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Turning Electronic Waste Into Art

Turning Electronic Waste Into Art

In August 2013 Alex Mativo, a member of the Church of Jesus Christ of Latter-day Saints in Kenya, began to notice that several industries were dumping electronic waste in the area he lived. As a result of the pollutants released when waste was disposed of incorrectly, life expectancy in the area was reduced and health complications were common.

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“I began looking into ways to transform this hazardous waste,” said Alex. These efforts led him to explore one of his talents: art. “Art has always been my way of expressing myself to my peers,” he said. “I found out I could do some things with my abilities.”

Alex founded E-lab, a company that makes artwork and sculptures out of electronic waste. “My artwork seeks to solve the rampant dumping of electronic waste globally and also fosters a culture of safe and responsible electronic waste disposal,” he said. “I therefore turn this hazardous waste into useful works of art with the intention of helping people be more aware of the environment.
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“I founded E-Lab because I believed that of all the unchangeable things in the world, our biological nature requires clean air, clean water, clean soil, clean energy,” said Alex. “Protecting the planet should be our highest priority or else we sicken and die.”

Alex says that E-Lab has helped to rethink the way products are created in developing countries. To reach this goal, they worked with artists to incorporate an ‘African heritage’ into the products.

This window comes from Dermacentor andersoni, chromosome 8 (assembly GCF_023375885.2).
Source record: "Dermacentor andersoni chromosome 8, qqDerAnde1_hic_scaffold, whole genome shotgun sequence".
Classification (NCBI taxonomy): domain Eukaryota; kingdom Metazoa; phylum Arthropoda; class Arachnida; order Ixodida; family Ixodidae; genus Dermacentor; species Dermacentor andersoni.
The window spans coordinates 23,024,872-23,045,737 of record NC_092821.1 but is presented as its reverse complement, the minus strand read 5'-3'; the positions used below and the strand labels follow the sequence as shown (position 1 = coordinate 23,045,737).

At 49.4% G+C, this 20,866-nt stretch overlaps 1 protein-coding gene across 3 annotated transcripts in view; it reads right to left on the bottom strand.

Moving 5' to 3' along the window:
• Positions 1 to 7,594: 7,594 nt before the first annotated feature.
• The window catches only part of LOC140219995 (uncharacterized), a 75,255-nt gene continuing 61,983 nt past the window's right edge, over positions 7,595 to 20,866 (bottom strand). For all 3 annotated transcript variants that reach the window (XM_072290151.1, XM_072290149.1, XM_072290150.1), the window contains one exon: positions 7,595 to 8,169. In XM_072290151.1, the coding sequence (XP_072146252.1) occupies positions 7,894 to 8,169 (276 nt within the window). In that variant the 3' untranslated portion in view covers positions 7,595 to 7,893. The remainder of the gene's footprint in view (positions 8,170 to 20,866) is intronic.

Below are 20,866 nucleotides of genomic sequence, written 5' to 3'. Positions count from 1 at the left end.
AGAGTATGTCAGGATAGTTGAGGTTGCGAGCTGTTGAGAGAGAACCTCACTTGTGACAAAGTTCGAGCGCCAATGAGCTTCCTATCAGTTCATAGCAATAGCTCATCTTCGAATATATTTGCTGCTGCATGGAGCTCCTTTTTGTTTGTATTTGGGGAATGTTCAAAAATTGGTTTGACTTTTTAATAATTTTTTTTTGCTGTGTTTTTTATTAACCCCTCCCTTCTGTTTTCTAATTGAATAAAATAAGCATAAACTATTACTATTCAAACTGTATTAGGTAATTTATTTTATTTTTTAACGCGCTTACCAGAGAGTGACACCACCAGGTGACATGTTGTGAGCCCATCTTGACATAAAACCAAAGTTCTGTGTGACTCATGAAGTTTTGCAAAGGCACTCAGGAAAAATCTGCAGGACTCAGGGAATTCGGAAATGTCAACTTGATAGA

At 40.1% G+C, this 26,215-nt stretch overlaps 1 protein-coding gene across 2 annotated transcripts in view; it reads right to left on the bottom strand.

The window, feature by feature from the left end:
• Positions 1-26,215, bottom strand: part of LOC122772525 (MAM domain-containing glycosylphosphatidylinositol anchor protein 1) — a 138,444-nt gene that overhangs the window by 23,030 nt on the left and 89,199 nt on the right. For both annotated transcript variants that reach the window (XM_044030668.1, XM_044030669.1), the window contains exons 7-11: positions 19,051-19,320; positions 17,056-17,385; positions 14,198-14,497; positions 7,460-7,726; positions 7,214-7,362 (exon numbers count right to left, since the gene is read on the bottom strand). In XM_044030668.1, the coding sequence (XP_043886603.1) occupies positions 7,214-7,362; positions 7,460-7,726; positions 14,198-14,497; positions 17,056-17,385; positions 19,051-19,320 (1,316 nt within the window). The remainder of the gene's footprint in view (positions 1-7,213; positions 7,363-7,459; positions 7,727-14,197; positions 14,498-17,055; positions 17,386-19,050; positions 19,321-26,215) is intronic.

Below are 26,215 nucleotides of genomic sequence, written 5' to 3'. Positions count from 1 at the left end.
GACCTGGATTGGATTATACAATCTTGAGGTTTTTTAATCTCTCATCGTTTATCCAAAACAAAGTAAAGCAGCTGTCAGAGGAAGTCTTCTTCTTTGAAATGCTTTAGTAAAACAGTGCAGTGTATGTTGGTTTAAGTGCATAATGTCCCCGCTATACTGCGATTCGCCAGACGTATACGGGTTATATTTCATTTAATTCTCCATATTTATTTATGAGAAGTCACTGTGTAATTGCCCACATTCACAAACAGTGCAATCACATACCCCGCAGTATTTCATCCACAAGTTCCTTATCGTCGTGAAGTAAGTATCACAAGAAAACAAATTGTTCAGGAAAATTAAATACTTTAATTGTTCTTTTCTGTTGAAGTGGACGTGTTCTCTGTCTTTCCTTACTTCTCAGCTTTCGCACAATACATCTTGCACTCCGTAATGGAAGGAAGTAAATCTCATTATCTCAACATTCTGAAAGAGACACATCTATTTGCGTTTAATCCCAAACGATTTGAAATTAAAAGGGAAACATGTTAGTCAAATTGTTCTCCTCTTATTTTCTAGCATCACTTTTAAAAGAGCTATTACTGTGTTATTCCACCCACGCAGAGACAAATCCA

“Each item has a unique trademark directly from its maker. All the products are crafted in social projects in communities where high concentrations of toxins from electronic waste have devastating health effects,” said Alex. “The projects are designed to empower local communities and create employment opportunities. E-Lab enhances collaboration among African creatives and provides sustainable livelihoods in affected communities while also addressing waste streams and development challenges.”
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Over the last year “E-­Lab has had a tremendous impact,” said Alex. The company has grown from a start-­up to being fully operational within one year, mopping up 2000 tons of electronic waste from Kenyan households, dumpsites and industries in the process.

On 24 June 24 the Queen of England presented Alex with the Young Leaders Award at a ceremony at Buckingham Palace. In the ceremony, Alex and others under the age of 30 were recognized for taking steps towards transforming their communities.

The Queen’s Young Leaders program discovers, celebrates and supports exceptional young people (aged 18 – 29) from across the British Commonwealth, who are taking the lead in their communities and using their skills to transform lives. In 2015 a search was launched to find exceptional young people to receive the first ever Queen’s Young Leaders Awards. Winners of this prestigious Award received a unique package of training, mentoring and networking.
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Alex Mativo’s efforts to use his talents to build communities in Africa is a powerful example of magnifying the talents we are blessed with.

The Gospel Principles manual instructs us that “the Lord is pleased when we use our talents wisely. He will bless us if we use our talents to benefit other people and to build up His kingdom here on earth. Some of the blessings we gain are joy and love from serving our brothers and sisters here on earth.”